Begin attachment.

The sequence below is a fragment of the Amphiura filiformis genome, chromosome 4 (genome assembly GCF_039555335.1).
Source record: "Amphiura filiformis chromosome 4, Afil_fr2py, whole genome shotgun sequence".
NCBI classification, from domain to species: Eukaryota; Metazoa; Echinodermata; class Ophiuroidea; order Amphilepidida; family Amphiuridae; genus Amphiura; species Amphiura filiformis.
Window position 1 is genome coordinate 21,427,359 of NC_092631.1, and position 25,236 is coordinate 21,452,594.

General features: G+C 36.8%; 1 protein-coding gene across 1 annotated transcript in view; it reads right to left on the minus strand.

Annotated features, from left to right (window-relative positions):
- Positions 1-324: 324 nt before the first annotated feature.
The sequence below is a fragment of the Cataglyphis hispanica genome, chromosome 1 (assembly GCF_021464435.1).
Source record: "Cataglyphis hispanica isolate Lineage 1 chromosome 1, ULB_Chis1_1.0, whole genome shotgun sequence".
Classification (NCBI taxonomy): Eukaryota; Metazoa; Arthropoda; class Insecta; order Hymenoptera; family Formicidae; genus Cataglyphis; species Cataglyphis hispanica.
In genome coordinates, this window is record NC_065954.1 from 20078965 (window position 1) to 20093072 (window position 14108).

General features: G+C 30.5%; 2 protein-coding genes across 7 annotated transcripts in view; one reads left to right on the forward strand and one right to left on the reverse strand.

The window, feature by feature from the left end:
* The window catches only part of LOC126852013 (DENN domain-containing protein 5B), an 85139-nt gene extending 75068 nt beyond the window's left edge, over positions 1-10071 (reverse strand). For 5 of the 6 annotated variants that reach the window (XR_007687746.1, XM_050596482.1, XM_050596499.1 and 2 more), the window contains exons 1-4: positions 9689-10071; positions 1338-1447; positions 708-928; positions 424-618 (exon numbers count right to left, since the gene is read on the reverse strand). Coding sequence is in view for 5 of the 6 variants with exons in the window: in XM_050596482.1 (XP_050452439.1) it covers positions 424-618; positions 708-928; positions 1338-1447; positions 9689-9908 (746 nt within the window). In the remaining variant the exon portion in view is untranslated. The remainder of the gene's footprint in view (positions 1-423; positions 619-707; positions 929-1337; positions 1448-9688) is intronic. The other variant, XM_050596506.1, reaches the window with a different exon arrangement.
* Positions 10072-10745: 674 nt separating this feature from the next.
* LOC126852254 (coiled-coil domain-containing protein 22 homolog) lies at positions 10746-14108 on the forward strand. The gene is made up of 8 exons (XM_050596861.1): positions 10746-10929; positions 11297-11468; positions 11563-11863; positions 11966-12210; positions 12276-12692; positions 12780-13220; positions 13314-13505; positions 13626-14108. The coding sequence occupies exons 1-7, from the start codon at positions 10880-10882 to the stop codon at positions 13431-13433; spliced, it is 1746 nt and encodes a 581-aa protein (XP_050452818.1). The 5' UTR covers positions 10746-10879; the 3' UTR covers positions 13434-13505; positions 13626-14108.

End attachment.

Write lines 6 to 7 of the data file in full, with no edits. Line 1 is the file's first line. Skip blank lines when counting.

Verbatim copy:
Annotated features, from left to right (window-relative positions):
- Positions 1-324: 324 nt before the first annotated feature.